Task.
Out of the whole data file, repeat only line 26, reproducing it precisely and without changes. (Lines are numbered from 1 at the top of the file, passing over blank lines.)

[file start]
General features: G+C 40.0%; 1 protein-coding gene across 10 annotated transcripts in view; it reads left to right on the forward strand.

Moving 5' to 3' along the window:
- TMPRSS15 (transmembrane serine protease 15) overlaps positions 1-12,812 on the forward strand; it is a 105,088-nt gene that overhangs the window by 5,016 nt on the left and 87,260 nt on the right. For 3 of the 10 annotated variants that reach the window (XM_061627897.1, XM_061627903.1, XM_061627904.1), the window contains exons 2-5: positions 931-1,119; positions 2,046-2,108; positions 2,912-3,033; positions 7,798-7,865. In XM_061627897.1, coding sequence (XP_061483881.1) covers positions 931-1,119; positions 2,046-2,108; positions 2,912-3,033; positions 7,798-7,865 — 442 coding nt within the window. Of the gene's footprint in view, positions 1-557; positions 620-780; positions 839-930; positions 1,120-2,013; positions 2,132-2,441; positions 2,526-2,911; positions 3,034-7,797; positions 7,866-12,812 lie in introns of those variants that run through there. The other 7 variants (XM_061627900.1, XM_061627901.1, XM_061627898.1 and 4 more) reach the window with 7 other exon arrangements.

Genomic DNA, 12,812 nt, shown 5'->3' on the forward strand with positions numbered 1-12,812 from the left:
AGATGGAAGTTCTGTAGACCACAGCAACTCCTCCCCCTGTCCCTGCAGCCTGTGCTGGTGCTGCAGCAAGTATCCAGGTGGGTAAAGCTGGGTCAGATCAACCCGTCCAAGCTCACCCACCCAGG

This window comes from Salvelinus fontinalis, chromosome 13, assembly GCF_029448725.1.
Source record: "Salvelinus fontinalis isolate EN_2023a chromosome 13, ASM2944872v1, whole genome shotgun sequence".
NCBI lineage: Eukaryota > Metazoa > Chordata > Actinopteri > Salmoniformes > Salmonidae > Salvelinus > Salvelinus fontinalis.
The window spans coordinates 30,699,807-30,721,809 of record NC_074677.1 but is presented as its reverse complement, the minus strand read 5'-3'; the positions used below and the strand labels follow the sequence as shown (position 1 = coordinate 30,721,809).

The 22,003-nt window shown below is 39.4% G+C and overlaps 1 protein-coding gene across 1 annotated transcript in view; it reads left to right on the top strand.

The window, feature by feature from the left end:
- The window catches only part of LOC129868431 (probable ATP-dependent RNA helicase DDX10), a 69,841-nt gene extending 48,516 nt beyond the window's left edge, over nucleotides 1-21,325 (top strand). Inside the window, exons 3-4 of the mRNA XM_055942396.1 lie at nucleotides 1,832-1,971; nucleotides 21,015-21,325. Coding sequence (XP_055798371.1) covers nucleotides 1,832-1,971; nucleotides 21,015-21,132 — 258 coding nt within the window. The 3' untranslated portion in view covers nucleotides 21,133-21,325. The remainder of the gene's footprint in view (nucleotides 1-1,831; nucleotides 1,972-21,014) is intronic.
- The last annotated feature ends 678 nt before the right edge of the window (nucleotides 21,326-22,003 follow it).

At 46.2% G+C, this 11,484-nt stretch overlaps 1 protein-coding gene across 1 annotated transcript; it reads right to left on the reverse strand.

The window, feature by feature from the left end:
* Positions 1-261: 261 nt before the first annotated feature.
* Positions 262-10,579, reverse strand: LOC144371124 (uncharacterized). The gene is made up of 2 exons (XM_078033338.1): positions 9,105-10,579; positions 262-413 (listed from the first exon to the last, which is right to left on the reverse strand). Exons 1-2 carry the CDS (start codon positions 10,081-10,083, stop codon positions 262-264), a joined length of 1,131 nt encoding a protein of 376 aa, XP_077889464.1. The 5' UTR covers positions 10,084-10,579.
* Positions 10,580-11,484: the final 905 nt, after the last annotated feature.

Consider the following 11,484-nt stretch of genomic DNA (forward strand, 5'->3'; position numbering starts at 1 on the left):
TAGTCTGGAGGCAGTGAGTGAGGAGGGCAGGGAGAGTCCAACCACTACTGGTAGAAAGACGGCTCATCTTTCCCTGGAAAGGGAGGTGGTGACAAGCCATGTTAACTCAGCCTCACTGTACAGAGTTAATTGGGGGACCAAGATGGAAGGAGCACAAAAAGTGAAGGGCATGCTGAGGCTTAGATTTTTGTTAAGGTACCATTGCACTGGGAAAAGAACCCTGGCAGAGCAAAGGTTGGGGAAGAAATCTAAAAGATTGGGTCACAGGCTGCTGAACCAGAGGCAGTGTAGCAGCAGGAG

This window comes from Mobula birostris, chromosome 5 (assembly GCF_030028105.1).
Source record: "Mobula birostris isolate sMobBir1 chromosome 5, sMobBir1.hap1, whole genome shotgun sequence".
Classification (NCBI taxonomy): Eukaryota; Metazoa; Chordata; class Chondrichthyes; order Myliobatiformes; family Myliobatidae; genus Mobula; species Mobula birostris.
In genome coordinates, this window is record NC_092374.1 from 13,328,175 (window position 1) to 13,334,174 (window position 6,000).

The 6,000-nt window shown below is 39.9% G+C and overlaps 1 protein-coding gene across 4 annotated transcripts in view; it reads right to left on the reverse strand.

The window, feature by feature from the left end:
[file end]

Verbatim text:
The window, feature by feature from the left end: